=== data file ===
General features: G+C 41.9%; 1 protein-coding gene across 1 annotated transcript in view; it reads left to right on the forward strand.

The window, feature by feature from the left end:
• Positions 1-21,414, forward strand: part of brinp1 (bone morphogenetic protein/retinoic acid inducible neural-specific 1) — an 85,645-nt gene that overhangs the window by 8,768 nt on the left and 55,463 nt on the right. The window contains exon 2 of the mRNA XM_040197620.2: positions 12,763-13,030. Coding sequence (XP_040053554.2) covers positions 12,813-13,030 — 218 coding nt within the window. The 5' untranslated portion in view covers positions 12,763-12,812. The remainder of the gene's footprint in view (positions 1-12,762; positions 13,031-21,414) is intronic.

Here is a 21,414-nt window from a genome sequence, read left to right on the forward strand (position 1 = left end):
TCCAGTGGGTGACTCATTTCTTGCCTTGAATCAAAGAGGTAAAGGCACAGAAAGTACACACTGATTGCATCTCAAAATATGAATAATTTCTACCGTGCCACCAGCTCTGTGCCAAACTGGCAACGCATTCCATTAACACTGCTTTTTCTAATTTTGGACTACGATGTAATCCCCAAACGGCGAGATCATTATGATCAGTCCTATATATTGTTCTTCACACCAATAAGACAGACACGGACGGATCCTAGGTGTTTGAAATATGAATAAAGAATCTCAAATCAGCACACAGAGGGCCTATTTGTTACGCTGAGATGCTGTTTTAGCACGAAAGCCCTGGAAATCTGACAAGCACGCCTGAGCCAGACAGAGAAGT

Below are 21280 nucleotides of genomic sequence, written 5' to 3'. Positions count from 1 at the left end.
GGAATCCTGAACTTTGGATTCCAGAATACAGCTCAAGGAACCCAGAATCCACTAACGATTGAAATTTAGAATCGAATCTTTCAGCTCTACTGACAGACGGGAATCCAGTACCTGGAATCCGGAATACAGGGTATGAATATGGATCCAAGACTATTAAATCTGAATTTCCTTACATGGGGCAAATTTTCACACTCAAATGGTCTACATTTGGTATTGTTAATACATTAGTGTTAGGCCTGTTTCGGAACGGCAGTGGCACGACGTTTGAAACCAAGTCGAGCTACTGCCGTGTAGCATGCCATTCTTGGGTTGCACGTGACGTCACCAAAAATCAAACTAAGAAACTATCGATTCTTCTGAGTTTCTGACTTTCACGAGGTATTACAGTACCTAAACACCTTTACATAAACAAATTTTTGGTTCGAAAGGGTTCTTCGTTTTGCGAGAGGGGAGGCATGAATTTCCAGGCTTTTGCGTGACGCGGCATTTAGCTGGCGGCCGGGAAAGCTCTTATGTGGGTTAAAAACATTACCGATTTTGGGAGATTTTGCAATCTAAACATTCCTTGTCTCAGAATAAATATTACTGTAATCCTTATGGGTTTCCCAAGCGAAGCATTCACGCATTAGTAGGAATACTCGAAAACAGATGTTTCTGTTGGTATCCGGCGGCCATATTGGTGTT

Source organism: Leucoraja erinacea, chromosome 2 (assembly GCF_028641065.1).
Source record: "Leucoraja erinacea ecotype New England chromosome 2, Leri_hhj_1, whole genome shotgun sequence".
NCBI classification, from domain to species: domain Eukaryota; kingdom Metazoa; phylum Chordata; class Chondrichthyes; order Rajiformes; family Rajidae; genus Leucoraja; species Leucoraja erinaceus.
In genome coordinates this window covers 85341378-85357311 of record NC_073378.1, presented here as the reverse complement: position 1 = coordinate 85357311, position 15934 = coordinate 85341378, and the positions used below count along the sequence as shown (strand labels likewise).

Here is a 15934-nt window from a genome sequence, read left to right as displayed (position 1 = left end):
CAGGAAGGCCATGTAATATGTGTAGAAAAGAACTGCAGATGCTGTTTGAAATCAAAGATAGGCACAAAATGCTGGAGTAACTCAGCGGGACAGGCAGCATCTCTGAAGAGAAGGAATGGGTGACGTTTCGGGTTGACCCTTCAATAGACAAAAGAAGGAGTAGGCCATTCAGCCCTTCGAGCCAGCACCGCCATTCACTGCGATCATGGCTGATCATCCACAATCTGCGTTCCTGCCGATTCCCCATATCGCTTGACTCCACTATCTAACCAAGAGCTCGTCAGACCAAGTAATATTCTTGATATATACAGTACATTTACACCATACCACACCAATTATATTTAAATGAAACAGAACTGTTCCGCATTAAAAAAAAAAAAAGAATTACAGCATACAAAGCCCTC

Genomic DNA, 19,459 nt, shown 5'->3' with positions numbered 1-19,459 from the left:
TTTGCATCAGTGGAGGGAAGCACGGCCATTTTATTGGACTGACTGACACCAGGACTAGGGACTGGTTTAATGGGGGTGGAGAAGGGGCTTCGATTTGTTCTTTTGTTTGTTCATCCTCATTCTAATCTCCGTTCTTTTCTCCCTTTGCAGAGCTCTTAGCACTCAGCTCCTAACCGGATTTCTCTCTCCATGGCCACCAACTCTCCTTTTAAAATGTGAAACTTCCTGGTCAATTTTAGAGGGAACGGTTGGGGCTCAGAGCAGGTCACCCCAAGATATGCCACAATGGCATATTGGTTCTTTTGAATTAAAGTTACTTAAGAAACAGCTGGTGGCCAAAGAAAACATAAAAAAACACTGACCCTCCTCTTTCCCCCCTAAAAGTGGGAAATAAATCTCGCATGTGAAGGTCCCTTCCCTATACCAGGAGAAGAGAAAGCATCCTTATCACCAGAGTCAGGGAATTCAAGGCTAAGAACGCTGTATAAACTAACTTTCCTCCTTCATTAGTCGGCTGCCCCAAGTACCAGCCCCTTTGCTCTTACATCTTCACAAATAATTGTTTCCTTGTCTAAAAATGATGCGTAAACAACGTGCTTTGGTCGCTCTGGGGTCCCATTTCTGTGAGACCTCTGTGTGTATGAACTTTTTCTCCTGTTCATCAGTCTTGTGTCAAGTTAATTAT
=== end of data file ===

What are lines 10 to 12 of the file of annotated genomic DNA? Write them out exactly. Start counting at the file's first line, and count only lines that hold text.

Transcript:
NCBI classification, from domain to species: domain Eukaryota; kingdom Metazoa; phylum Chordata; class Chondrichthyes; order Rajiformes; family Rajidae; genus Leucoraja; species Leucoraja erinaceus.
In genome coordinates this window covers 85341378-85357311 of record NC_073378.1, presented here as the reverse complement: position 1 = coordinate 85357311, position 15934 = coordinate 85341378, and the positions used below count along the sequence as shown (strand labels likewise).

Here is a 15934-nt window from a genome sequence, read left to right as displayed (position 1 = left end):